42. What will be the output of the code below?

 var y = 1;
  if (function f(){}) {
    y += typeof f;

The output would be 1undefined. The if condition statement evaluates using eval, so eval(function f(){}) returns function f(){} (which is true). Therefore, inside the if statement, executing typeof f returns undefined because the if statement code executes at run time, and the statement inside the if condition is evaluated during run time.

43. What is a “closure” in JavaScript? Provide an example.

A closure is a function defined inside another function (called the parent function), and has access to variables that are declared and defined in the parent function scope.

The closure has access to variables in three scopes:

• Variables declared in their own scope
• Variables declared in a parent function scope
• Variables declared in the global namespace

var globalVar = "abc";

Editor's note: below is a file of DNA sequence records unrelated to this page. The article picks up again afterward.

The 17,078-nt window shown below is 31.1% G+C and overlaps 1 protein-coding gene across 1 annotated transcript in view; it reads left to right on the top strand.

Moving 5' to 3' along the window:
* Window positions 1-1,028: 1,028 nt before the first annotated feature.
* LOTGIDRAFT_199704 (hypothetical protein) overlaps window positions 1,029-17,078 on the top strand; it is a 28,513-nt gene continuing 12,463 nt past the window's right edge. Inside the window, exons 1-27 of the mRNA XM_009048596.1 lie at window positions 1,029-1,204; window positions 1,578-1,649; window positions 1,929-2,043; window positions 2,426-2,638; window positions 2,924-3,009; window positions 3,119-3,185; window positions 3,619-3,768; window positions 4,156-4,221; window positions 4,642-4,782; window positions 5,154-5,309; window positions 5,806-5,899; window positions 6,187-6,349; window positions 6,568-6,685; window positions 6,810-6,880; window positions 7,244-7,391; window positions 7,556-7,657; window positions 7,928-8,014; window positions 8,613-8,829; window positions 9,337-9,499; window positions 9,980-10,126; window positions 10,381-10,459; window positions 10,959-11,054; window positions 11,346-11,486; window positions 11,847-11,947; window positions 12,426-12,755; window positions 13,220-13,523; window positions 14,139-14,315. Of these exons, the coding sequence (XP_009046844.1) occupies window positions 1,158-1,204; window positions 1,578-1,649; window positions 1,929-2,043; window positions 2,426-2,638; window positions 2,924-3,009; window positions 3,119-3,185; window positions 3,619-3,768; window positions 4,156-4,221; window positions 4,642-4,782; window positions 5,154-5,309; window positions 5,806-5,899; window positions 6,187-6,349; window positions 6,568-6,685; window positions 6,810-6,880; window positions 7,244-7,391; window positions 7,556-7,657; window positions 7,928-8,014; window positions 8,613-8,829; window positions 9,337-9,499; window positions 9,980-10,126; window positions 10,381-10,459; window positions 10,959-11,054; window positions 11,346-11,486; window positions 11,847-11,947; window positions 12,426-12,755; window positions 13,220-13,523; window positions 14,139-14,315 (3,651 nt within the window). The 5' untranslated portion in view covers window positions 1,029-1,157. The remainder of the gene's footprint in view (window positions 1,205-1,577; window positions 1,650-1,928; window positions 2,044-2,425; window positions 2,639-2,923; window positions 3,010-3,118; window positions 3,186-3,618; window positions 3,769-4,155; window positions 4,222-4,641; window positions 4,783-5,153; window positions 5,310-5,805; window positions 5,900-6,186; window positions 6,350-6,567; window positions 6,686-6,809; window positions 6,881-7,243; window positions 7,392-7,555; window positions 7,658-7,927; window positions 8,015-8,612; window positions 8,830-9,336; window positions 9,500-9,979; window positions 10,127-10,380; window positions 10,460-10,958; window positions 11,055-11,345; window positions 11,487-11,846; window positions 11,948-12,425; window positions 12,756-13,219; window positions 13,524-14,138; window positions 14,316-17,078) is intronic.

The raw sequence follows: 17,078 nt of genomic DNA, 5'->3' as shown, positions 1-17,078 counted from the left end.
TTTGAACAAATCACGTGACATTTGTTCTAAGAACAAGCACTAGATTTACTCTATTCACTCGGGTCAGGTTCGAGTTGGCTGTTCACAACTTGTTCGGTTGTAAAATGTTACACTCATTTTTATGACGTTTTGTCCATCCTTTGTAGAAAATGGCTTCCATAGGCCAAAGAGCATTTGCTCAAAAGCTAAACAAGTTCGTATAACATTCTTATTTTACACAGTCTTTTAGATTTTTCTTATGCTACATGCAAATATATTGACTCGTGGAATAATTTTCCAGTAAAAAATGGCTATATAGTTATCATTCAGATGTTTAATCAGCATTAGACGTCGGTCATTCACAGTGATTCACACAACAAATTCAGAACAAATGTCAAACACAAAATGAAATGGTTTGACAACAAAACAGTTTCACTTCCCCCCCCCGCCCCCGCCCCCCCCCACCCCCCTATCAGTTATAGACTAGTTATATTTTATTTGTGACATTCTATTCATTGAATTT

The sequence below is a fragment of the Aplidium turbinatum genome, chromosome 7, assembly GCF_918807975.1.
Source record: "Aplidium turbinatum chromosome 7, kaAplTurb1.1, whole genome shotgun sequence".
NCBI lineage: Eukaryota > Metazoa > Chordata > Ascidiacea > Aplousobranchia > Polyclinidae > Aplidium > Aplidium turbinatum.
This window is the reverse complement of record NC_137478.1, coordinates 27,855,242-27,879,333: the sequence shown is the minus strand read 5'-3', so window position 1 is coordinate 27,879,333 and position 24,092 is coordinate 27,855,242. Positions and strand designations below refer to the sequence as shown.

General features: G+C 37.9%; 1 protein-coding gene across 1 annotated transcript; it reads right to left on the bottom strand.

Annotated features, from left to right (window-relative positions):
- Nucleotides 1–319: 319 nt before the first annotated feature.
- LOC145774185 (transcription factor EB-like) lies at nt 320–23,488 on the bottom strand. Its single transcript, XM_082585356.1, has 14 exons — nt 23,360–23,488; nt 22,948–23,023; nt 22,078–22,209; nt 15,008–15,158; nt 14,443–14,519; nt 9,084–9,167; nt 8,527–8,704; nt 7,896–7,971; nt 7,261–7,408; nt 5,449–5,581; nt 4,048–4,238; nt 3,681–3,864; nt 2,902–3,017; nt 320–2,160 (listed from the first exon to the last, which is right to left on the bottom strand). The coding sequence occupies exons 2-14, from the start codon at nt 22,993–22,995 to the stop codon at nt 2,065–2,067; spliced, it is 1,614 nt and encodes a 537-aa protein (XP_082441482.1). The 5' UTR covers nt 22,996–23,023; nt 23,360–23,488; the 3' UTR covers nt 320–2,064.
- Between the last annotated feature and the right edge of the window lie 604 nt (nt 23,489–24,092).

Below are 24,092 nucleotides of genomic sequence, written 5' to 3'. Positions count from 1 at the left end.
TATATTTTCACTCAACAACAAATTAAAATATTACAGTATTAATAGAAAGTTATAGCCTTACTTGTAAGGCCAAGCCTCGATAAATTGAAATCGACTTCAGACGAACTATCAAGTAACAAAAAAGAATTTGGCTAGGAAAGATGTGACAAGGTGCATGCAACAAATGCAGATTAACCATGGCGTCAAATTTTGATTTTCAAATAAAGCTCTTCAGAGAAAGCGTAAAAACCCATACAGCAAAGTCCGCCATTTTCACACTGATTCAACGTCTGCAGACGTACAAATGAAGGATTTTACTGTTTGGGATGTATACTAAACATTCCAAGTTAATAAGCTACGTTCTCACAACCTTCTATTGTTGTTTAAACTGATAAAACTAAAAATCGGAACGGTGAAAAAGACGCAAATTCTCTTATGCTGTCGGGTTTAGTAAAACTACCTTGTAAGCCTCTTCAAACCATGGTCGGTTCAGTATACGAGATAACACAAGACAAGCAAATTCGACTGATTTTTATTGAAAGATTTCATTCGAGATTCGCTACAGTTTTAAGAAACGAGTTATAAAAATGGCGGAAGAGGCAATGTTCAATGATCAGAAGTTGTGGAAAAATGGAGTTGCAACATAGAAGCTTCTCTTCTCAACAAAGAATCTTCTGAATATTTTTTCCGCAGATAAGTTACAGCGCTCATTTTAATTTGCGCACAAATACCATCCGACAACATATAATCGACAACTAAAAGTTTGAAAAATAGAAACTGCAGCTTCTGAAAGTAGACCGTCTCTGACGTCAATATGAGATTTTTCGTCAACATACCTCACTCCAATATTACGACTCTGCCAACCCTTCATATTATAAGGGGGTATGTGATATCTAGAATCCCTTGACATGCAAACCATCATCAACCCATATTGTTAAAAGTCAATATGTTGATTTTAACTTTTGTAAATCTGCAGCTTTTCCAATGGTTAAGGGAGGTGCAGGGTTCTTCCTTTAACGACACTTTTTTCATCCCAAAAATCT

// Parent self invoking function 
(function outerFunction (outerArg) { // begin of scope outerFunction
    // Variable declared in outerFunction function scope 
    var outerFuncVar = 'x';    
    // Closure self-invoking function 
    (function innerFunction (innerArg) { // begin of scope innerFunction
        // variable declared in innerFunction function scope
        var innerFuncVar = "y"; 
            "outerArg = " + outerArg + "\n" +
            "outerFuncVar = " + outerFuncVar + "\n" +
            "innerArg = " + innerArg + "\n" +
            "innerFuncVar = " + innerFuncVar + "\n" +
            "globalVar = " + globalVar);

    }// end of scope innerFunction)(5); // Pass 5 as parameter 
}// end of scope outerFunction )(7); // Pass 7 as parameter